Nothing ever really changes, does it? People still complain about the relatively short range of fully electric vehicles nowadays. And back on track.

Yes, electric cars are seen as environmentally friendly due to the lack of carbon dioxide and other chemicals spewing from the exhaust pipe and into the atmosphere as you drive. Electricity is indeed cleaner, but you’re still using fossil fuels to power your car here in America. We don’t have many nuclear reactors or other large scale alternate power sources. A better solution is needed in the long run. Maybe we should burn all of our trash like Sweden? They’ve started to import trash from their neighbors to power their waste-to-energy generators.

And, back on track again. Sorry, there are so many interesting avenues we could follow.

One way the governments in the US are incentivizing EV purchases (as you probably already know) is through tax rebates to help offset the additional cost of your new car purchase. But did you know that there are at least 10 states that charge you extra fees for Plug-in Electric Vehicles (PEVs)?

Yep, 10 states. And they all have an annual fee that you’ll pay above and beyond the ‘traditional’ registration fees paid to your state each year. Ranging from $47.50-$235 a year, that’s a pretty hefty sum to pay yearly. Indiana has a legislative plan in the works that includes a proposed $150 annual fee for electric vehicles, this would make them state number 11.

Is your state one of them?

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Colorado
Law:  H.B. 1110 (2013) $50 annual fee

Georgia
Law: H.B. 170 (2015) – $200 annual fee

Idaho
Law: H.B. 312 (2015) $75 – $140 depending on vehicle

Michigan
Law: H.B. 4736 (2015) varies from $47.50- $235 depending on vehicle

Missouri
S.B. 619 (1998) – $75 annual fee

Nebraska
L.B. 289 (2011) – $75 annual fee

North Carolina
S.B. 402 (2013) $100 annual fee
H.B. 97 (2015) increased the fee to $130

Virginia
S.B. 127 (2014) $64 annual fee

Washington
H.B. 2660 (2012) – $100 annual fee

Wyoming
H.B. 9 (2015) -$50 one-time fee
H.B. 2 makes the fee applicable every year

Can you believe it?- 10 crazy laws

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There really are some crazy laws out there and I did see a LOT of lists, but no one ever stated if they were true or not. Which is something I would want to know, especially if I plan on sharing them with other people! So here is a list of 10 crazy laws, of which I could find reasonable proof for 8, and some promising information on the other 2.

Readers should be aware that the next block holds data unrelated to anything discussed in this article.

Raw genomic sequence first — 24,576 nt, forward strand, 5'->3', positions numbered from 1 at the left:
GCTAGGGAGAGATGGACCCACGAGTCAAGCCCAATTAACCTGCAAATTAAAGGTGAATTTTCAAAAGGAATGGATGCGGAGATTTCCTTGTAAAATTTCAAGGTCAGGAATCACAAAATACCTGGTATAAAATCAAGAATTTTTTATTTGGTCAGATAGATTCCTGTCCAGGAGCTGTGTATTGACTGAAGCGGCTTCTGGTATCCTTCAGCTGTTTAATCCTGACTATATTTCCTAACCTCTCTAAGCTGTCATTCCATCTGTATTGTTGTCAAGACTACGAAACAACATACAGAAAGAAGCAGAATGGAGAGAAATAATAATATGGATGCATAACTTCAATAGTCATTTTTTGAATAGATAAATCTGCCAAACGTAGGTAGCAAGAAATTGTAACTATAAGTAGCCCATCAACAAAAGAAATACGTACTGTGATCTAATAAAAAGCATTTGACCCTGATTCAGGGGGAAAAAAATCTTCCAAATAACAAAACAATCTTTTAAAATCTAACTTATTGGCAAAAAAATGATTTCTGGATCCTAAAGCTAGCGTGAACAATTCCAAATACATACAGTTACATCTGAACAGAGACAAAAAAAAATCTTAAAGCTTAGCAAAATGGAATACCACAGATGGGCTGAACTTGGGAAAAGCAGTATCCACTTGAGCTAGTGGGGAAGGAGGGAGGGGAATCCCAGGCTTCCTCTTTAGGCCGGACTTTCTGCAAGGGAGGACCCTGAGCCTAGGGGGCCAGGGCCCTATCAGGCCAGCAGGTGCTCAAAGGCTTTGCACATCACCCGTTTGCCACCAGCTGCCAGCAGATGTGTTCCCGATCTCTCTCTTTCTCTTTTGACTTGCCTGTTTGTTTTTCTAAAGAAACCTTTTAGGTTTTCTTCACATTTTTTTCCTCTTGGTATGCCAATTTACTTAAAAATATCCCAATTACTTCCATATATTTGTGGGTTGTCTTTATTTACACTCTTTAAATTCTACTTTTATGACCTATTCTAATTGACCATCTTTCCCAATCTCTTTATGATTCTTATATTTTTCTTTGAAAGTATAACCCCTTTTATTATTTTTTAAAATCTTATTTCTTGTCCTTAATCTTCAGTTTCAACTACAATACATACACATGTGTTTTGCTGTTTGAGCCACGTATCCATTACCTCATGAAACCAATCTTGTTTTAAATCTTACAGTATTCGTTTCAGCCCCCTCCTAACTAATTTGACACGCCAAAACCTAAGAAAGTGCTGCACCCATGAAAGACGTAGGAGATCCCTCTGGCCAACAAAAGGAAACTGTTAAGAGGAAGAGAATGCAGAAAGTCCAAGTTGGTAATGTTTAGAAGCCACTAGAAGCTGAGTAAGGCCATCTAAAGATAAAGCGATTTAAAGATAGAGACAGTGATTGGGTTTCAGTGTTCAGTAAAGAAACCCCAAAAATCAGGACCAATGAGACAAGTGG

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  1. You’ll get fined if your truck leaves a mess in Minnetonka, Minnesota.
    This one is true, but it’s not just about vehicles. As seen is this newsletter, pg. 7.
    ‘It is illegal to drive a truck or other vehicle whose wheels or tires deposit mud, dirt, sticky substances, litter or other material on any street or highway. (Minnetonka). This one is still on the books in Minnetonka under section 845.010 – Public Nuisances.’

 

  1. Dunn, North Carolina, it’s illegal to play in traffic.
    I can’t find anything that shows this law is actually on the books, but it is one that would seem likely since the people who would be playing in the street would probably be children or young adults.

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  1. Skateboarders in Florida need a license.
    This one is actually true according to the Orlando Sentinel. A special license used to be required to skateboard, but the law is ignored today.

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  1. In California it’s illegal to shoot at any kind of game from a moving vehicle, of course, unless you’re shooting at a whale, that’s completely fine.
    According to Etags, this law is in fact true! It’s also listed across the internet as a law, but I really can’t find any actual proof it exists.

  1. It’s illegal to shoot whales from your car in Connecticut.
    Nissan of Norwich says this is true, so it must be. Right? It’s also one of those law’s that’s absolutely everywhere on the internet.